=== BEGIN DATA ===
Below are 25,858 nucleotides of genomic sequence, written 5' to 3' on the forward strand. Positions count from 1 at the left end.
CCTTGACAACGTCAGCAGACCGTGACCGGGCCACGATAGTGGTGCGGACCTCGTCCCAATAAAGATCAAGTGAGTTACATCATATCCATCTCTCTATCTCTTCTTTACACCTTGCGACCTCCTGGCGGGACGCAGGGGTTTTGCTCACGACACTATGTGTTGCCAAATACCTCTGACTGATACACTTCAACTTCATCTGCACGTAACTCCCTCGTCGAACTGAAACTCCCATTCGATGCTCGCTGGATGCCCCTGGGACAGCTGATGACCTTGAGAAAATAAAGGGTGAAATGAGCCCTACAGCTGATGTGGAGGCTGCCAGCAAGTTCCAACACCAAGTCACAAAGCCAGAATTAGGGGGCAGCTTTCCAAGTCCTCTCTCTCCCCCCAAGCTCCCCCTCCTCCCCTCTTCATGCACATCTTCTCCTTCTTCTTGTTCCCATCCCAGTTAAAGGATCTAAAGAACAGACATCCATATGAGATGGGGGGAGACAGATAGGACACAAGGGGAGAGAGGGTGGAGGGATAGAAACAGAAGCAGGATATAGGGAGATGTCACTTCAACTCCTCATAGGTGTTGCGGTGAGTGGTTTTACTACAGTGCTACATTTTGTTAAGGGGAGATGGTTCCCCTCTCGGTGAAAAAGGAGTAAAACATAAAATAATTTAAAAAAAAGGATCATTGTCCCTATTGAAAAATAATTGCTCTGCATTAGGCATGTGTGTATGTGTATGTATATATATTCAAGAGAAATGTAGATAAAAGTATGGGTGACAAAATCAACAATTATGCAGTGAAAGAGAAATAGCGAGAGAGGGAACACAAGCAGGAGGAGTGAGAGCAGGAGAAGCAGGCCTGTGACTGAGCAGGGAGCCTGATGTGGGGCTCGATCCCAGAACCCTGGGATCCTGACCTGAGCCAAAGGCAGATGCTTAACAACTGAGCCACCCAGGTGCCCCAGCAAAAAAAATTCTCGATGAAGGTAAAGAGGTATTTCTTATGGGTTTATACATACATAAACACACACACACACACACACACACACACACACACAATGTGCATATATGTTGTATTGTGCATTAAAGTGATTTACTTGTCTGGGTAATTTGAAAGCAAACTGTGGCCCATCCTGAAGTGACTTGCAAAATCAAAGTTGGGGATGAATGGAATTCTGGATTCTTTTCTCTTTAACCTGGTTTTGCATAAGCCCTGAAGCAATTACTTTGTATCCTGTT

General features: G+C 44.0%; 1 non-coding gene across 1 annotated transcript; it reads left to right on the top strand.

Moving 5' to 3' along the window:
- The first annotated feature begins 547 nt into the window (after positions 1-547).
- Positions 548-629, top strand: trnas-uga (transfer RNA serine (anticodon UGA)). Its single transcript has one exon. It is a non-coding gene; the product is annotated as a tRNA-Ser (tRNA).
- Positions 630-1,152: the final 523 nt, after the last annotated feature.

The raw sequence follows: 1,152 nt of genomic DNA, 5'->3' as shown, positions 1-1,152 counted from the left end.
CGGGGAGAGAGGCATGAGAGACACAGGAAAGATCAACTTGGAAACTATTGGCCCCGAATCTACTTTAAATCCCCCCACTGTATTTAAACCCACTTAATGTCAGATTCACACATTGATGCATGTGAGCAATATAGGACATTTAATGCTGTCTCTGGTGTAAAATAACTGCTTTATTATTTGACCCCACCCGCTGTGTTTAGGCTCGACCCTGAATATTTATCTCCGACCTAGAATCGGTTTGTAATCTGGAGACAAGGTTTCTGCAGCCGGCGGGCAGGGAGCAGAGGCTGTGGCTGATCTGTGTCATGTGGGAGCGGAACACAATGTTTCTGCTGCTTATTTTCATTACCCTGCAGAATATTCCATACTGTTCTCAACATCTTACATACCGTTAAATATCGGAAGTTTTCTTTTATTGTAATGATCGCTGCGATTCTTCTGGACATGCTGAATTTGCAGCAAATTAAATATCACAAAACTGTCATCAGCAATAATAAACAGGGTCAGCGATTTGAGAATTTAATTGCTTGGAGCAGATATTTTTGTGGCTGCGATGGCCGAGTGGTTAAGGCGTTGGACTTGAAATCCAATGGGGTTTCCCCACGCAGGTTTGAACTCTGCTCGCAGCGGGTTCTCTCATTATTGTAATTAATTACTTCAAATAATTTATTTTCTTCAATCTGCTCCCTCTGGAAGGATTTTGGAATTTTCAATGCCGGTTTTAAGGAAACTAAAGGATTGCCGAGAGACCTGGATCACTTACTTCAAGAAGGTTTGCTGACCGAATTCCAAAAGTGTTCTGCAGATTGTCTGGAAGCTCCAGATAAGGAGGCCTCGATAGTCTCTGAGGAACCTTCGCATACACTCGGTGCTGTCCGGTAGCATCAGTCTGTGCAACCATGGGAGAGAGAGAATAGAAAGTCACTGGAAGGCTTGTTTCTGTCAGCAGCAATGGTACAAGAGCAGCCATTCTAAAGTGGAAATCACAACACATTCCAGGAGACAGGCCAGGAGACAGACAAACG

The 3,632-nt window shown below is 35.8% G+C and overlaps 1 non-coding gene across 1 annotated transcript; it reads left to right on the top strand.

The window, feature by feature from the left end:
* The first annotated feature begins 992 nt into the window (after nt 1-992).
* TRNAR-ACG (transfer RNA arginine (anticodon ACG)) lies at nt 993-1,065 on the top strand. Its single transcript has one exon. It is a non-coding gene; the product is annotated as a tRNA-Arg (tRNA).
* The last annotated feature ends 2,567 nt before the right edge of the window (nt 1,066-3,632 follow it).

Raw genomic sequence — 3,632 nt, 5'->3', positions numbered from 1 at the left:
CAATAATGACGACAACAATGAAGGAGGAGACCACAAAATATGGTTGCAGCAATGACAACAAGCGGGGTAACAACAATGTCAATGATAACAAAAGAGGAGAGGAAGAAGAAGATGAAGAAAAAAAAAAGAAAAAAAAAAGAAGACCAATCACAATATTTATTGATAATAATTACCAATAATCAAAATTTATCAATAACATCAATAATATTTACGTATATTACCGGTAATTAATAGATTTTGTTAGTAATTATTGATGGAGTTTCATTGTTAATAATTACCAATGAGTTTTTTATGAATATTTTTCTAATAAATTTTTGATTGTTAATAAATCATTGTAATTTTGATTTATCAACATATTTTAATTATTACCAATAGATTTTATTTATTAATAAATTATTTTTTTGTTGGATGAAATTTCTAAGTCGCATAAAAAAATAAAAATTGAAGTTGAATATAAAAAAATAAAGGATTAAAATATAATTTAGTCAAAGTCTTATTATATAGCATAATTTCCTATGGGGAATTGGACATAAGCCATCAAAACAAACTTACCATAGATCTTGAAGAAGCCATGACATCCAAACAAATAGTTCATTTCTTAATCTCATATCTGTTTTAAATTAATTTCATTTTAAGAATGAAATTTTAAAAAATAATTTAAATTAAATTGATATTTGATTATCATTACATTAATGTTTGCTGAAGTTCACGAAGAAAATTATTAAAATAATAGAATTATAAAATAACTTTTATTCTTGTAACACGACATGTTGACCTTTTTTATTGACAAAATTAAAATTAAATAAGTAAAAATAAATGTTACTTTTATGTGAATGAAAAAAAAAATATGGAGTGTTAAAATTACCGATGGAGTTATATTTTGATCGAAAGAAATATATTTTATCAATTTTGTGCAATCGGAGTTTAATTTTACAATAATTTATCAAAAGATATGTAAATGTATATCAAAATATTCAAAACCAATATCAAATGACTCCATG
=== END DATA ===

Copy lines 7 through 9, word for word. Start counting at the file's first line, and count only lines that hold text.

- Positions 630-1,152: the final 523 nt, after the last annotated feature.

The raw sequence follows: 1,152 nt of genomic DNA, 5'->3' as shown, positions 1-1,152 counted from the left end.
CGGGGAGAGAGGCATGAGAGACACAGGAAAGATCAACTTGGAAACTATTGGCCCCGAATCTACTTTAAATCCCCCCACTGTATTTAAACCCACTTAATGTCAGATTCACACATTGATGCATGTGAGCAATATAGGACATTTAATGCTGTCTCTGGTGTAAAATAACTGCTTTATTATTTGACCCCACCCGCTGTGTTTAGGCTCGACCCTGAATATTTATCTCCGACCTAGAATCGGTTTGTAATCTGGAGACAAGGTTTCTGCAGCCGGCGGGCAGGGAGCAGAGGCTGTGGCTGATCTGTGTCATGTGGGAGCGGAACACAATGTTTCTGCTGCTTATTTTCATTACCCTGCAGAATATTCCATACTGTTCTCAACATCTTACATACCGTTAAATATCGGAAGTTTTCTTTTATTGTAATGATCGCTGCGATTCTTCTGGACATGCTGAATTTGCAGCAAATTAAATATCACAAAACTGTCATCAGCAATAATAAACAGGGTCAGCGATTTGAGAATTTAATTGCTTGGAGCAGATATTTTTGTGGCTGCGATGGCCGAGTGGTTAAGGCGTTGGACTTGAAATCCAATGGGGTTTCCCCACGCAGGTTTGAACTCTGCTCGCAGCGGGTTCTCTCATTATTGTAATTAATTACTTCAAATAATTTATTTTCTTCAATCTGCTCCCTCTGGAAGGATTTTGGAATTTTCAATGCCGGTTTTAAGGAAACTAAAGGATTGCCGAGAGACCTGGATCACTTACTTCAAGAAGGTTTGCTGACCGAATTCCAAAAGTGTTCTGCAGATTGTCTGGAAGCTCCAGATAAGGAGGCCTCGATAGTCTCTGAGGAACCTTCGCATACACTCGGTGCTGTCCGGTAGCATCAGTCTGTGCAACCATGGGAGAGAGAGAATAGAAAGTCACTGGAAGGCTTGTTTCTGTCAGCAGCAATGGTACAAGAGCAGCCATTCTAAAGTGGAAATCACAACACATTCCAGGAGACAGGCCAGGAGACAGACAAACG